Publications

Monolayer atomic crystal molecular superlattices

Chen Wang, Qiyuan He, Udayabagya Halim, Yuanyue Liu, Enbo Zhu, Zhaoyang Lin, Hai Xiao, Xidong Duan, Ziying Feng, Rui Cheng, Nathan O Weiss, Guojun Ye, Yun-Chiao Huang, Hao Wu, Hung-Chieh Cheng, Imran Shakir, Lei Liao, Xianhui Chen, William A Goddard III, Yu Huang, Xiangfeng Duan

Nature 555, 231-236 (2018)

Artificial superlattices, based on van der Waals heterostructures of two-dimensional atomic crystals such as graphene or molybdenum disulfide, offer technological opportunities beyond the reach of existing materials1,2,3. Typical strategies for creating such artificial superlattices rely on arduous layer-by-layer exfoliation and restacking, with limited yield and reproducibility4,5,6,7,8. The bottom-up approach of using chemical-vapour deposition produces high-quality heterostructures9,10,11 but becomes increasingly difficult for high-order superlattices. The intercalation of selected two-dimensional atomic crystals with alkali metal ions offers an alternative way to superlattice structures12,13,14, but these usually have poor stability and seriously altered electronic properties. Here we report an electrochemical molecular intercalation approach to a new class of stable superlattices in which monolayer atomic crystals alternate with molecular layers. Using black phosphorus as a model system, we show that intercalation with cetyl-trimethylammonium bromide produces monolayer phosphorene molecular superlattices in which the interlayer distance is more than double that in black phosphorus, effectively isolating the phosphorene monolayers. Electrical transport studies of transistors fabricated from the monolayer phosphorene molecular superlattice show an on/off current ratio exceeding 107, along with excellent mobility and superior stability. We further show that several different two-dimensional atomic crystals, such as molybdenum disulfide and tungsten diselenide, can be intercalated with quaternary ammonium molecules of varying sizes and symmetries to produce a broad class of superlattices with tailored molecular structures, interlayer distances, phase compositions, electronic and optical properties. These studies define a versatile material platform for fundamental studies and potential technological applications.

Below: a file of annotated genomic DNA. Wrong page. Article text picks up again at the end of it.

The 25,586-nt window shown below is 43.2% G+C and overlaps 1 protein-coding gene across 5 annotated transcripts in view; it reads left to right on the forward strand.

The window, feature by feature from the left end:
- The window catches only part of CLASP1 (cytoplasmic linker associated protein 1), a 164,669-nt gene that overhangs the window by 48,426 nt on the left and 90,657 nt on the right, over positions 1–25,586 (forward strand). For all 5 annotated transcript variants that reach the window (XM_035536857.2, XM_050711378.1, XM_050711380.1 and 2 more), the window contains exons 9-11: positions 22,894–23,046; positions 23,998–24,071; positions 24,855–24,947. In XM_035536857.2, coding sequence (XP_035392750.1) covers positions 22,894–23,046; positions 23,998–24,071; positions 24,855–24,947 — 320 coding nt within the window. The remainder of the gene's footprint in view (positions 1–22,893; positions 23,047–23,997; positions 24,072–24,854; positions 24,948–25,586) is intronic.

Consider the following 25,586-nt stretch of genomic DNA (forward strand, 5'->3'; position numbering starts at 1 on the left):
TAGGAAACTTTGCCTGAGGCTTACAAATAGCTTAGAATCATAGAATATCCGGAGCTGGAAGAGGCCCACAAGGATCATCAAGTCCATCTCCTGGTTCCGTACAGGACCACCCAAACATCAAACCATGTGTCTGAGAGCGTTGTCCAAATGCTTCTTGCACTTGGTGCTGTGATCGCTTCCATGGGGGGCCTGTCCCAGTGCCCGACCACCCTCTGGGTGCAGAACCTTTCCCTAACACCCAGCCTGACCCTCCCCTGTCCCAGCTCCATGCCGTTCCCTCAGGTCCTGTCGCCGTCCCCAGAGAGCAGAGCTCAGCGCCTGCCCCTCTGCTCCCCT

UCLA, HSSEAS, Dept. of Materials Science and Engineering
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E-mail: yhuang@seas.ucla.edu Tel:(310)794-9589